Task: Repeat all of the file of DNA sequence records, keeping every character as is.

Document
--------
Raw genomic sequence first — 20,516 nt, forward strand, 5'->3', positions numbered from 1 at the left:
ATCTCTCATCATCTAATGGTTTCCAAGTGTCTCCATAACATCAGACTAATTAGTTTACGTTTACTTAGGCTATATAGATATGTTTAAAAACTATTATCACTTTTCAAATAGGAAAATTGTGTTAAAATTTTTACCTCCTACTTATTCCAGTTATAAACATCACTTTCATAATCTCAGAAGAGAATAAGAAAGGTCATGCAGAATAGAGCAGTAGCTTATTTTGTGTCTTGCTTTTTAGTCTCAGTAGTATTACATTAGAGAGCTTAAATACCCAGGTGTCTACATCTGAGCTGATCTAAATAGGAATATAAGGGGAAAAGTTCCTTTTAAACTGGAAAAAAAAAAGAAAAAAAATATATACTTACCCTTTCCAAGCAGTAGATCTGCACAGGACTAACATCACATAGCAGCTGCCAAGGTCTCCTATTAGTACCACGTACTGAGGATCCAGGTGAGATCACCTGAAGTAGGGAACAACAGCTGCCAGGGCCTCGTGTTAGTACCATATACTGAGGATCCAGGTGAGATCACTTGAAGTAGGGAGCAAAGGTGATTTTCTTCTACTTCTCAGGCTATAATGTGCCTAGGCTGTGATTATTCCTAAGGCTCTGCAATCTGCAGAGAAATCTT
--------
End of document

Raw genomic sequence first — 20,516 nt, forward strand, 5'->3', positions numbered from 1 at the left:
ATCTCTCATCATCTAATGGTTTCCAAGTGTCTCCATAACATCAGACTAATTAGTTTACGTTTACTTAGGCTATATAGATATGTTTAAAAACTATTATCACTTTTCAAATAGGAAAATTGTGTTAAAATTTTTACCTCCTACTTATTCCAGTTATAAACATCACTTTCATAATCTCAGAAGAGAATAAGAAAGGTCATGCAGAATAGAGCAGTAGCTTATTTTGTGTCTTGCTTTTTAGTCTCAGTAGTATTACATTAGAGAGCTTAAATACCCAGGTGTCTACATCTGAGCTGATCTAAATAGGAATATAAGGGGAAAAGTTCCTTTTAAACTGGAAAAAAAAAAGAAAAAAAATATATACTTACCCTTTCCAAGCAGTAGATCTGCACAGGACTAACATCACATAGCAGCTGCCAAGGTCTCCTATTAGTACCACGTACTGAGGATCCAGGTGAGATCACCTGAAGTAGGGAACAACAGCTGCCAGGGCCTCGTGTTAGTACCATATACTGAGGATCCAGGTGAGATCACTTGAAGTAGGGAGCAAAGGTGATTTTCTTCTACTTCTCAGGCTATAATGTGCCTAGGCTGTGATTATTCCTAAGGCTCTGCAATCTGCAGAGAAATCTT